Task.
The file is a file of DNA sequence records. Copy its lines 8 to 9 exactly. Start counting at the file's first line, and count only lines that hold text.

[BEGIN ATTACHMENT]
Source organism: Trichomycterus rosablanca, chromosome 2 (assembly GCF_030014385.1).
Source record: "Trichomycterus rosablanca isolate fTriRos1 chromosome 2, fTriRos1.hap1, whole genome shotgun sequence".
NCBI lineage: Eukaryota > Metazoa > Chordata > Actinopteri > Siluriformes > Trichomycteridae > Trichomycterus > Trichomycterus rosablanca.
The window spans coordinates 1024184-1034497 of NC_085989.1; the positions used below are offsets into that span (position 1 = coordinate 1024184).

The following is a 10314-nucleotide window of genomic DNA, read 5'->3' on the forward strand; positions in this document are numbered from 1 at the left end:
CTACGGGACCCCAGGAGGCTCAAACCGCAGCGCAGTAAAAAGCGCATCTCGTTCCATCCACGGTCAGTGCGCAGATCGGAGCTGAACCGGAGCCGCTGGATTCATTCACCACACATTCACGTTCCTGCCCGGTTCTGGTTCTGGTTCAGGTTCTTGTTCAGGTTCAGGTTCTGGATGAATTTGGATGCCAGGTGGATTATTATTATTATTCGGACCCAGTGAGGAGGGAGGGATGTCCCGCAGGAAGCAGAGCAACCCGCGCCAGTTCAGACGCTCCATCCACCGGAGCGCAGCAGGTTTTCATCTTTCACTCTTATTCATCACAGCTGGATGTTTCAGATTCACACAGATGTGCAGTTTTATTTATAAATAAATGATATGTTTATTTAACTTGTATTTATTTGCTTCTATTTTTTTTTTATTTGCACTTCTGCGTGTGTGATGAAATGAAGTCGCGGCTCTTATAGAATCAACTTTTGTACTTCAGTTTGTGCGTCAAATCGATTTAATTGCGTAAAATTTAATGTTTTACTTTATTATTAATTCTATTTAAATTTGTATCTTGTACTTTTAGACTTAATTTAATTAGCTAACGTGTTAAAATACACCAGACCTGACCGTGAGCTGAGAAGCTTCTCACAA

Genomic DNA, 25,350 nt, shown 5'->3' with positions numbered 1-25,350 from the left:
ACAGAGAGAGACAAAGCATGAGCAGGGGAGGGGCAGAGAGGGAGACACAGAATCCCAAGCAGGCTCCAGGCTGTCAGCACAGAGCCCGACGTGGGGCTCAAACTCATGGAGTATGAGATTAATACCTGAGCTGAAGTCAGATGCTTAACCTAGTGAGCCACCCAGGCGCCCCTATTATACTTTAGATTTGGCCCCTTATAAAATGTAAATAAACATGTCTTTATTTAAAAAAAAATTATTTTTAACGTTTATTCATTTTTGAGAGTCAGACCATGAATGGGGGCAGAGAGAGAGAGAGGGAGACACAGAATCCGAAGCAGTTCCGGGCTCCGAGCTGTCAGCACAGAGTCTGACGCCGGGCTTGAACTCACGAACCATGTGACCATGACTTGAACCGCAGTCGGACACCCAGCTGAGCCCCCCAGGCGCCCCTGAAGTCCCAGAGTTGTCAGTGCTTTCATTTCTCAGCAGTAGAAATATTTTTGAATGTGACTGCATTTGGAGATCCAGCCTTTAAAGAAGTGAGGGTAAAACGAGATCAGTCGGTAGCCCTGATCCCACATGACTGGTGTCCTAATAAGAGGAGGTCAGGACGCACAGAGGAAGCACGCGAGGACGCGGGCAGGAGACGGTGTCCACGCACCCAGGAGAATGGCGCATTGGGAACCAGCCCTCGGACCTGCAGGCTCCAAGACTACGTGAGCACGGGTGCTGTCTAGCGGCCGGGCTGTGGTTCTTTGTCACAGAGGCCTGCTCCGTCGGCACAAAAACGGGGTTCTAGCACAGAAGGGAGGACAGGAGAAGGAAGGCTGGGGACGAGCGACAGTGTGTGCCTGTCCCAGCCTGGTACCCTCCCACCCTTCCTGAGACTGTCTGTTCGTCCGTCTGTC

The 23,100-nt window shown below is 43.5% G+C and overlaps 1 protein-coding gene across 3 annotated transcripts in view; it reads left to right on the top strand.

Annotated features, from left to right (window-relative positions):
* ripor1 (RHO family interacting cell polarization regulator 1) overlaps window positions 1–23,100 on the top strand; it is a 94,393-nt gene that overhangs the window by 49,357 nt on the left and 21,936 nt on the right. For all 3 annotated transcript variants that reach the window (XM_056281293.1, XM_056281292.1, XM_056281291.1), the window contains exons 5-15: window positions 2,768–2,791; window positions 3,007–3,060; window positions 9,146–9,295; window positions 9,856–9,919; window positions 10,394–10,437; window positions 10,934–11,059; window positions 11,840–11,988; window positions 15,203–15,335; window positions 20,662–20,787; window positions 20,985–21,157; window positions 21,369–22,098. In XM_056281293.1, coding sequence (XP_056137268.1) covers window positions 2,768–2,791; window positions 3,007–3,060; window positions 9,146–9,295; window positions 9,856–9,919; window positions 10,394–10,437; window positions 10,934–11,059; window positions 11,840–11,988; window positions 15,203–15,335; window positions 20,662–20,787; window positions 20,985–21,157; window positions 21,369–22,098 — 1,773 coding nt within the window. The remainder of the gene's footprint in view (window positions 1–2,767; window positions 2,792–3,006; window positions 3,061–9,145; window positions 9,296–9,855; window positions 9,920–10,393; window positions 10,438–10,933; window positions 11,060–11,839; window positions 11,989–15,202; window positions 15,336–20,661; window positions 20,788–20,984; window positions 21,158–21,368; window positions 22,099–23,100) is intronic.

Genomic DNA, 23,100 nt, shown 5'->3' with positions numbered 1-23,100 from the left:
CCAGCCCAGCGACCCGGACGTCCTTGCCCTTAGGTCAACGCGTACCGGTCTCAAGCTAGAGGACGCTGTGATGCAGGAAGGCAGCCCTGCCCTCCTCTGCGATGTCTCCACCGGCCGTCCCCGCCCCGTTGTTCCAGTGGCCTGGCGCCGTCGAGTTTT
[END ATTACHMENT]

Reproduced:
ACAGAGAGAGACAAAGCATGAGCAGGGGAGGGGCAGAGAGGGAGACACAGAATCCCAAGCAGGCTCCAGGCTGTCAGCACAGAGCCCGACGTGGGGCTCAAACTCATGGAGTATGAGATTAATACCTGAGCTGAAGTCAGATGCTTAACCTAGTGAGCCACCCAGGCGCCCCTATTATACTTTAGATTTGGCCCCTTATAAAATGTAAATAAACATGTCTTTATTTAAAAAAAAATTATTTTTAACGTTTATTCATTTTTGAGAGTCAGACCATGAATGGGGGCAGAGAGAGAGAGAGGGAGACACAGAATCCGAAGCAGTTCCGGGCTCCGAGCTGTCAGCACAGAGTCTGACGCCGGGCTTGAACTCACGAACCATGTGACCATGACTTGAACCGCAGTCGGACACCCAGCTGAGCCCCCCAGGCGCCCCTGAAGTCCCAGAGTTGTCAGTGCTTTCATTTCTCAGCAGTAGAAATATTTTTGAATGTGACTGCATTTGGAGATCCAGCCTTTAAAGAAGTGAGGGTAAAACGAGATCAGTCGGTAGCCCTGATCCCACATGACTGGTGTCCTAATAAGAGGAGGTCAGGACGCACAGAGGAAGCACGCGAGGACGCGGGCAGGAGACGGTGTCCACGCACCCAGGAGAATGGCGCATTGGGAACCAGCCCTCGGACCTGCAGGCTCCAAGACTACGTGAGCACGGGTGCTGTCTAGCGGCCGGGCTGTGGTTCTTTGTCACAGAGGCCTGCTCCGTCGGCACAAAAACGGGGTTCTAGCACAGAAGGGAGGACAGGAGAAGGAAGGCTGGGGACGAGCGACAGTGTGTGCCTGTCCCAGCCTGGTACCCTCCCACCCTTCCTGAGACTGTCTGTTCGTCCGTCTGTC

The 23,100-nt window shown below is 43.5% G+C and overlaps 1 protein-coding gene across 3 annotated transcripts in view; it reads left to right on the top strand.